Fresh emplacement of hydrated sodium chloride on Ceres from ascending salty fluids

M. C. De Sanctis, E. Ammannito, A. Raponi, A. Frigeri, M. Ferrari, F. G. Carrozzo, M. Ciarniello, M. Formisano, B. Rousseau, F. Tosi, F. Zambon, C. A. Raymond & C. T. Russell

Nature Astronomy, Volume 4, pages 786–793 (2020)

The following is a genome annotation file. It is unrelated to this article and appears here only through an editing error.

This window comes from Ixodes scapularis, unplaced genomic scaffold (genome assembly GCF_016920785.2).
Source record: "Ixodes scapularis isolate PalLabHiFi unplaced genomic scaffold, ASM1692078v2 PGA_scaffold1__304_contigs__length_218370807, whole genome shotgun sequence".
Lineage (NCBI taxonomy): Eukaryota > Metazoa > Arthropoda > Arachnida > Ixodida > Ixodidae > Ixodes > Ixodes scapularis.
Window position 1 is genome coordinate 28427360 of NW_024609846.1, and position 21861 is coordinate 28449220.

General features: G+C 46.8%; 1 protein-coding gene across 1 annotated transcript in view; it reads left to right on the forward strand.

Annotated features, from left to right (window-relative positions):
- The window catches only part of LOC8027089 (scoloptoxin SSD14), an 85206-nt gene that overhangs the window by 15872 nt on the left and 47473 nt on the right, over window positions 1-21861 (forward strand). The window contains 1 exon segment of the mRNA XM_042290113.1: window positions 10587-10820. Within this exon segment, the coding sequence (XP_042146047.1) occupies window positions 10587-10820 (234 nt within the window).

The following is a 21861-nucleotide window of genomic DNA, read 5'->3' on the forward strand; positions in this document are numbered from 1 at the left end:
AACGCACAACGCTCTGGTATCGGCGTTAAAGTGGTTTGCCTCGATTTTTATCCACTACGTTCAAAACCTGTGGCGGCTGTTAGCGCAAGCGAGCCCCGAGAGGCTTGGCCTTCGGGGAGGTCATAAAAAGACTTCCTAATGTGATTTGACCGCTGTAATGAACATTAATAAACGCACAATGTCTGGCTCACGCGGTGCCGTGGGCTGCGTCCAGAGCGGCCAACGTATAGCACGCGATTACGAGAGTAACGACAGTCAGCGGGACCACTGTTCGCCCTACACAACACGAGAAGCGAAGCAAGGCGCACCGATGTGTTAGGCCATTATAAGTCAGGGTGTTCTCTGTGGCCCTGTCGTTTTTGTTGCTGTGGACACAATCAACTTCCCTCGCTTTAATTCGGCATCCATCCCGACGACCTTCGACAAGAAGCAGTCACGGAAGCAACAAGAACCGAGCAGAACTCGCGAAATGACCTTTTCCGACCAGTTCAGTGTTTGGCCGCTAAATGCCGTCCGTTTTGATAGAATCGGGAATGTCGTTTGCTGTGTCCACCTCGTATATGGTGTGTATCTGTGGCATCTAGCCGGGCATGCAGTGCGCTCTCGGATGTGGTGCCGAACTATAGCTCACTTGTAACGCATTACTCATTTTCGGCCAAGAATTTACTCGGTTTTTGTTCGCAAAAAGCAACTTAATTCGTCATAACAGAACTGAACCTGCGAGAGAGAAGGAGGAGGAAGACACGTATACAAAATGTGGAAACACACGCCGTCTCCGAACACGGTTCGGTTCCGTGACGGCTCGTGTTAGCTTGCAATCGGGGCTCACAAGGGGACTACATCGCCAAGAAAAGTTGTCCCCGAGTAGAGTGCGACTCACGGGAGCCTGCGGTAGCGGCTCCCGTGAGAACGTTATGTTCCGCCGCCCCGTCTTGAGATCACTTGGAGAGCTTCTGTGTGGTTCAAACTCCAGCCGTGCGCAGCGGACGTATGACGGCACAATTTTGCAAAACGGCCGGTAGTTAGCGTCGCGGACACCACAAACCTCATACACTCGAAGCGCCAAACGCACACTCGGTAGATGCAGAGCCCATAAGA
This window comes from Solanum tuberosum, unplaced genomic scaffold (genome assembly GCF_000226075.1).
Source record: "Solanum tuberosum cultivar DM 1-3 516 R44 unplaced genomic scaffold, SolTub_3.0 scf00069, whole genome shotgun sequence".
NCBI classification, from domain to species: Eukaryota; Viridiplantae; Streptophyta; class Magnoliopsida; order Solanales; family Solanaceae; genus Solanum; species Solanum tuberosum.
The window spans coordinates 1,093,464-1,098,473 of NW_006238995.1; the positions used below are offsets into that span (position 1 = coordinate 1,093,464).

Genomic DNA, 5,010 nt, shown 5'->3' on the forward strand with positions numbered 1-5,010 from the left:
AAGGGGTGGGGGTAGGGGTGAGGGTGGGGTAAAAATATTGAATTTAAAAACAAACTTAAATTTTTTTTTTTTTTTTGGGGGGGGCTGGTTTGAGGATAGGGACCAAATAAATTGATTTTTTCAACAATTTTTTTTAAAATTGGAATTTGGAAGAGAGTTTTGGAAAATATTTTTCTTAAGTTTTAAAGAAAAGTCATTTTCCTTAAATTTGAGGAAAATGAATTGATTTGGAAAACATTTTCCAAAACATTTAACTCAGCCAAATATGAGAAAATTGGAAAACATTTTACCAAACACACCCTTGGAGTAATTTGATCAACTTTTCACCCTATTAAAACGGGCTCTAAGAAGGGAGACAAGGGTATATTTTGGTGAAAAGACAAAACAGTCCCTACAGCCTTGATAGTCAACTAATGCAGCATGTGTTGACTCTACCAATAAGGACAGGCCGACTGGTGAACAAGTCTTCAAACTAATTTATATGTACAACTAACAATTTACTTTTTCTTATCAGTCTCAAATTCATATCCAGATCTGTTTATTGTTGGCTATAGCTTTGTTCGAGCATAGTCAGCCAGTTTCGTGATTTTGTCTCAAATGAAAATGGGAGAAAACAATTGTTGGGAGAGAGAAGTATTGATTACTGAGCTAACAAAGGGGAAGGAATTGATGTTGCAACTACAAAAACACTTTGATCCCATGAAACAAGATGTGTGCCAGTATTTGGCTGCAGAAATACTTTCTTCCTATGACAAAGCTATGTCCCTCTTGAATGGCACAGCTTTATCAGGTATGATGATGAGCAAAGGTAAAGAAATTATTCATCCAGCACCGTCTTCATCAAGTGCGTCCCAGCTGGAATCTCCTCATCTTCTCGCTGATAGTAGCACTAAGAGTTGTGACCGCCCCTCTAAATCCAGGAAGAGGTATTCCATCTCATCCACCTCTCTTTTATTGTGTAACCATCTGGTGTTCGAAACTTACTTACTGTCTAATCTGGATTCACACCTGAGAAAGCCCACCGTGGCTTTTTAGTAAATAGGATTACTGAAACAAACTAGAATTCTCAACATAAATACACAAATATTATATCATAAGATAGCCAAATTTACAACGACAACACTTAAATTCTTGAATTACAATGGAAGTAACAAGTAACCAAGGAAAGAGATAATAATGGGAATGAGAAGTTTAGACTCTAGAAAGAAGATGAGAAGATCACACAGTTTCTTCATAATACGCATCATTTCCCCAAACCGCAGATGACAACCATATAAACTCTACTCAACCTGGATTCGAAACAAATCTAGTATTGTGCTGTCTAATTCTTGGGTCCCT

“The surface and internal structure of Ceres show evidence of a global process of aqueous alteration, indicating the existence of an ocean in the past. However, it is not clear whether part of this ocean is still present and whether residual fluids are still circulating in the dwarf planet. These fluids may be exposed in a geologically young surface, and the most promising site to verify the occurrence of present fluids on Ceres is Cerealia Facula dome, in Occator crater. This very young facula exhibits minerals that are relatively rare in our Solar System, the formation of which requires the presence of liquid water in combination with hydrothermal activity. Here we report the discovery of hydrated sodium chloride on Cerealia Facula. These newly identified chloride salts are concentrated on the top of the dome, close to a system of radial fractures. The spatial distribution of the hydrated phase suggests that chloride salts are the solid residue of deep brines that reached the surface only recently, or are still ascending. These salts are very efficient in maintaining Ceres’s warm internal temperature and lowering the eutectic temperature of the brines, in which case ascending salty fluids may exist in Ceres today.”